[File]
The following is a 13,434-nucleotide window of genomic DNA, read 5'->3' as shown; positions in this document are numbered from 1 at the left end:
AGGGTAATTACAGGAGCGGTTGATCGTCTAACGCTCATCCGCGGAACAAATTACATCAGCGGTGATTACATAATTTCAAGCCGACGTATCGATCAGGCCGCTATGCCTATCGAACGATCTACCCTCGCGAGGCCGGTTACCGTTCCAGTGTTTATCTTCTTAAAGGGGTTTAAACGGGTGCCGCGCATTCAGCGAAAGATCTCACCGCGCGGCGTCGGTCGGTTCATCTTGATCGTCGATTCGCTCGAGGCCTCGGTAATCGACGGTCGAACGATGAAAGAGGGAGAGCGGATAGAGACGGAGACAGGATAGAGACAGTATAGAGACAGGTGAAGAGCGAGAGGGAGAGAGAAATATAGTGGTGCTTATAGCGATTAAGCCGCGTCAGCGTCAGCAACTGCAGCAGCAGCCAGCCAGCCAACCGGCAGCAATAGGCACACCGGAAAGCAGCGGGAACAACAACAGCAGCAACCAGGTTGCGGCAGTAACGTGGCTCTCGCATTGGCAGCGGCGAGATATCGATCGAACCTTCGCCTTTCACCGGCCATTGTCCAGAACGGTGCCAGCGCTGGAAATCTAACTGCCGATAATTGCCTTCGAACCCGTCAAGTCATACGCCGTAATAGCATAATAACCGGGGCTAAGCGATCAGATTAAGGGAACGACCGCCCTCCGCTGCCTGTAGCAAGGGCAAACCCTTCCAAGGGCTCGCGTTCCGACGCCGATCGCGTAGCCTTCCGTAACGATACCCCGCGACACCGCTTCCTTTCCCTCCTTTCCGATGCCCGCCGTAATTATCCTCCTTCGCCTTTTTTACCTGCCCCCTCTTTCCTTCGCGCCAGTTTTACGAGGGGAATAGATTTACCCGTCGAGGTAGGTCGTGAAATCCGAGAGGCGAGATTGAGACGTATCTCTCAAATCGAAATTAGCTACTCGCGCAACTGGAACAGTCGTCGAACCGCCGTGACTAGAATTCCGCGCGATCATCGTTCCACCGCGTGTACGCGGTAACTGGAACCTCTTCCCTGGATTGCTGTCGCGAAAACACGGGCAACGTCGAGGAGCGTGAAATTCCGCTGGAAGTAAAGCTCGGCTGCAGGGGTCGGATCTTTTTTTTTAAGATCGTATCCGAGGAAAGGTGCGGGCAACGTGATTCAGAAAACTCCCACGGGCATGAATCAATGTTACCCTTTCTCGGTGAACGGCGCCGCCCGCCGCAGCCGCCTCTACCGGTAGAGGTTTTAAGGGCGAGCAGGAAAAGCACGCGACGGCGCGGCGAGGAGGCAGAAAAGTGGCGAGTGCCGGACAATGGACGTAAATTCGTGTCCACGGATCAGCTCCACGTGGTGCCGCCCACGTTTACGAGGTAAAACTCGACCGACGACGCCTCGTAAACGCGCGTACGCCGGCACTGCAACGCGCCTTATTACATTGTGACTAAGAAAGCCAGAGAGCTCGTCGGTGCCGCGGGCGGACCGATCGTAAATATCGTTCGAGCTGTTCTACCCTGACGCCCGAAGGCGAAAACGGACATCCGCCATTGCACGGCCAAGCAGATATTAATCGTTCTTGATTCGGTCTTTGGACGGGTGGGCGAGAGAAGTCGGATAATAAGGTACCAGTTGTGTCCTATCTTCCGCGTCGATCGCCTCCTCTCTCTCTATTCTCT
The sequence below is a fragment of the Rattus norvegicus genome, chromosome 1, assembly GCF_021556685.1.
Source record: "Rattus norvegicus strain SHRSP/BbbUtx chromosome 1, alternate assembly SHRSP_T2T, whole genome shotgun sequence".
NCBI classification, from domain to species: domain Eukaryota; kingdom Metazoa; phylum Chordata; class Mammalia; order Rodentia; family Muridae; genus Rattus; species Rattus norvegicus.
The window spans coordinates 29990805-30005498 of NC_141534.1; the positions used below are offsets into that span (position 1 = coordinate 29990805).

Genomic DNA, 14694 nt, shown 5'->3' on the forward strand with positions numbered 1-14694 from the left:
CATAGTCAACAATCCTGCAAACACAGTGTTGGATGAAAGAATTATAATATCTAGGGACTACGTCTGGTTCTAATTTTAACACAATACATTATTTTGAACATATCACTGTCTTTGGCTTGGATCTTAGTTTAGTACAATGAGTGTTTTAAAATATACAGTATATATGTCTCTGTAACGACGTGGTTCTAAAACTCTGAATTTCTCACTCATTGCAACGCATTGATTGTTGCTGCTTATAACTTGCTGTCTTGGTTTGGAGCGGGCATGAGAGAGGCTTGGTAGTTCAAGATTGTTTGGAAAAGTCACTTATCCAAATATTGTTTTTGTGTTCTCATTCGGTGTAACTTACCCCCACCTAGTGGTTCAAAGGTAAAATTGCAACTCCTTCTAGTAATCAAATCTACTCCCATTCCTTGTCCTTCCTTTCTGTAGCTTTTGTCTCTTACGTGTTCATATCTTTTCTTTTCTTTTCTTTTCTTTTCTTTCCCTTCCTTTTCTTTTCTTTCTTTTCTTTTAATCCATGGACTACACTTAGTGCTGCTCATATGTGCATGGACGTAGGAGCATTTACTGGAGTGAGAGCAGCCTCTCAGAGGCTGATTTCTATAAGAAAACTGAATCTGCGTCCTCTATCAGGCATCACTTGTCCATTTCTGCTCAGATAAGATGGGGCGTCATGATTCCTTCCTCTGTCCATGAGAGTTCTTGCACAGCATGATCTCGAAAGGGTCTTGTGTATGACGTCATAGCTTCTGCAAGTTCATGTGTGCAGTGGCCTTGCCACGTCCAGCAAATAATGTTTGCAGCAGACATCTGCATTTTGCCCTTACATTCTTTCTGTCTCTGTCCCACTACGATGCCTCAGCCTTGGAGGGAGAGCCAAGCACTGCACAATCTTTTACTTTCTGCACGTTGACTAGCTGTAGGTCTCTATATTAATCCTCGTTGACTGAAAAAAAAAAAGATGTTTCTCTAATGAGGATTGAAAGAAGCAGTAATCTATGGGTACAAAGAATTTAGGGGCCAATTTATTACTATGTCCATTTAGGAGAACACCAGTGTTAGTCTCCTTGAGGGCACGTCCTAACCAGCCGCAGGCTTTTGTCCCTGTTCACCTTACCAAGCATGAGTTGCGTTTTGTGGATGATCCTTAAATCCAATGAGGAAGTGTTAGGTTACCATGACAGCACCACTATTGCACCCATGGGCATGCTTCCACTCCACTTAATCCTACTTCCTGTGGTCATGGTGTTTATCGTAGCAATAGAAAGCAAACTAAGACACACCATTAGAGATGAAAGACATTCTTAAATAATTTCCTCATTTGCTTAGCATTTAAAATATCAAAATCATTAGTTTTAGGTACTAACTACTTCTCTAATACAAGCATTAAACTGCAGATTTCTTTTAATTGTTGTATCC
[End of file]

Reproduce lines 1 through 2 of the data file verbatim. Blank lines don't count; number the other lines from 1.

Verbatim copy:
The following is a 13,434-nucleotide window of genomic DNA, read 5'->3' as shown; positions in this document are numbered from 1 at the left end:
AGGGTAATTACAGGAGCGGTTGATCGTCTAACGCTCATCCGCGGAACAAATTACATCAGCGGTGATTACATAATTTCAAGCCGACGTATCGATCAGGCCGCTATGCCTATCGAACGATCTACCCTCGCGAGGCCGGTTACCGTTCCAGTGTTTATCTTCTTAAAGGGGTTTAAACGGGTGCCGCGCATTCAGCGAAAGATCTCACCGCGCGGCGTCGGTCGGTTCATCTTGATCGTCGATTCGCTCGAGGCCTCGGTAATCGACGGTCGAACGATGAAAGAGGGAGAGCGGATAGAGACGGAGACAGGATAGAGACAGTATAGAGACAGGTGAAGAGCGAGAGGGAGAGAGAAATATAGTGGTGCTTATAGCGATTAAGCCGCGTCAGCGTCAGCAACTGCAGCAGCAGCCAGCCAGCCAACCGGCAGCAATAGGCACACCGGAAAGCAGCGGGAACAACAACAGCAGCAACCAGGTTGCGGCAGTAACGTGGCTCTCGCATTGGCAGCGGCGAGATATCGATCGAACCTTCGCCTTTCACCGGCCATTGTCCAGAACGGTGCCAGCGCTGGAAATCTAACTGCCGATAATTGCCTTCGAACCCGTCAAGTCATACGCCGTAATAGCATAATAACCGGGGCTAAGCGATCAGATTAAGGGAACGACCGCCCTCCGCTGCCTGTAGCAAGGGCAAACCCTTCCAAGGGCTCGCGTTCCGACGCCGATCGCGTAGCCTTCCGTAACGATACCCCGCGACACCGCTTCCTTTCCCTCCTTTCCGATGCCCGCCGTAATTATCCTCCTTCGCCTTTTTTACCTGCCCCCTCTTTCCTTCGCGCCAGTTTTACGAGGGGAATAGATTTACCCGTCGAGGTAGGTCGTGAAATCCGAGAGGCGAGATTGAGACGTATCTCTCAAATCGAAATTAGCTACTCGCGCAACTGGAACAGTCGTCGAACCGCCGTGACTAGAATTCCGCGCGATCATCGTTCCACCGCGTGTACGCGGTAACTGGAACCTCTTCCCTGGATTGCTGTCGCGAAAACACGGGCAACGTCGAGGAGCGTGAAATTCCGCTGGAAGTAAAGCTCGGCTGCAGGGGTCGGATCTTTTTTTTTAAGATCGTATCCGAGGAAAGGTGCGGGCAACGTGATTCAGAAAACTCCCACGGGCATGAATCAATGTTACCCTTTCTCGGTGAACGGCGCCGCCCGCCGCAGCCGCCTCTACCGGTAGAGGTTTTAAGGGCGAGCAGGAAAAGCACGCGACGGCGCGGCGAGGAGGCAGAAAAGTGGCGAGTGCCGGACAATGGACGTAAATTCGTGTCCACGGATCAGCTCCACGTGGTGCCGCCCACGTTTACGAGGTAAAACTCGACCGACGACGCCTCGTAAACGCGCGTACGCCGGCACTGCAACGCGCCTTATTACATTGTGACTAAGAAAGCCAGAGAGCTCGTCGGTGCCGCGGGCGGACCGATCGTAAATATCGTTCGAGCTGTTCTACCCTGACGCCCGAAGGCGAAAACGGACATCCGCCATTGCACGGCCAAGCAGATATTAATCGTTCTTGATTCGGTCTTTGGACGGGTGGGCGAGAGAAGTCGGATAATAAGGTACCAGTTGTGTCCTATCTTCCGCGTCGATCGCCTCCTCTCTCTCTATTCTCT